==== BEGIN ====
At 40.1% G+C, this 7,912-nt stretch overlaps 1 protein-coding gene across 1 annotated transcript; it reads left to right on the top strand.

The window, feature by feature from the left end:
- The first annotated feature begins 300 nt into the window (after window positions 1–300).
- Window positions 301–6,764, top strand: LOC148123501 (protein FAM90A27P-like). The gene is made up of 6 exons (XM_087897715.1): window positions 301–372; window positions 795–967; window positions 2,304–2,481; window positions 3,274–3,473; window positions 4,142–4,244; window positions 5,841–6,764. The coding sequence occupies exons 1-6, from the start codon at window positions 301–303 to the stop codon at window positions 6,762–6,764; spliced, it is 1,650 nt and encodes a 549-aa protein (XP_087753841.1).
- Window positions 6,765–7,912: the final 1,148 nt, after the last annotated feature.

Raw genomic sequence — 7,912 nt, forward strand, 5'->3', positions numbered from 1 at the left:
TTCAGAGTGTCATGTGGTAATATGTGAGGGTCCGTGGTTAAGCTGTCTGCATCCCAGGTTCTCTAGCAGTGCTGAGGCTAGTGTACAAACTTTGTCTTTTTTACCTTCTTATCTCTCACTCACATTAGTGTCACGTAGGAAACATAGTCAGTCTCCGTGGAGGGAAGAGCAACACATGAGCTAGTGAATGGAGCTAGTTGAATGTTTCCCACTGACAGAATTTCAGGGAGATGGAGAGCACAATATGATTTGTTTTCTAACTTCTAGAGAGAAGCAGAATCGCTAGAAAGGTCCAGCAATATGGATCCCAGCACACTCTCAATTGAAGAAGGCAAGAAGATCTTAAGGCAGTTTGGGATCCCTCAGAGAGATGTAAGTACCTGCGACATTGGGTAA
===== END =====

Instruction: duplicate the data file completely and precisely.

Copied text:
At 40.1% G+C, this 7,912-nt stretch overlaps 1 protein-coding gene across 1 annotated transcript; it reads left to right on the top strand.

The window, feature by feature from the left end:
- The first annotated feature begins 300 nt into the window (after window positions 1–300).
- Window positions 301–6,764, top strand: LOC148123501 (protein FAM90A27P-like). The gene is made up of 6 exons (XM_087897715.1): window positions 301–372; window positions 795–967; window positions 2,304–2,481; window positions 3,274–3,473; window positions 4,142–4,244; window positions 5,841–6,764. The coding sequence occupies exons 1-6, from the start codon at window positions 301–303 to the stop codon at window positions 6,762–6,764; spliced, it is 1,650 nt and encodes a 549-aa protein (XP_087753841.1).
- Window positions 6,765–7,912: the final 1,148 nt, after the last annotated feature.

Raw genomic sequence — 7,912 nt, forward strand, 5'->3', positions numbered from 1 at the left:
TTCAGAGTGTCATGTGGTAATATGTGAGGGTCCGTGGTTAAGCTGTCTGCATCCCAGGTTCTCTAGCAGTGCTGAGGCTAGTGTACAAACTTTGTCTTTTTTACCTTCTTATCTCTCACTCACATTAGTGTCACGTAGGAAACATAGTCAGTCTCCGTGGAGGGAAGAGCAACACATGAGCTAGTGAATGGAGCTAGTTGAATGTTTCCCACTGACAGAATTTCAGGGAGATGGAGAGCACAATATGATTTGTTTTCTAACTTCTAGAGAGAAGCAGAATCGCTAGAAAGGTCCAGCAATATGGATCCCAGCACACTCTCAATTGAAGAAGGCAAGAAGATCTTAAGGCAGTTTGGGATCCCTCAGAGAGATGTAAGTACCTGCGACATTGGGTAA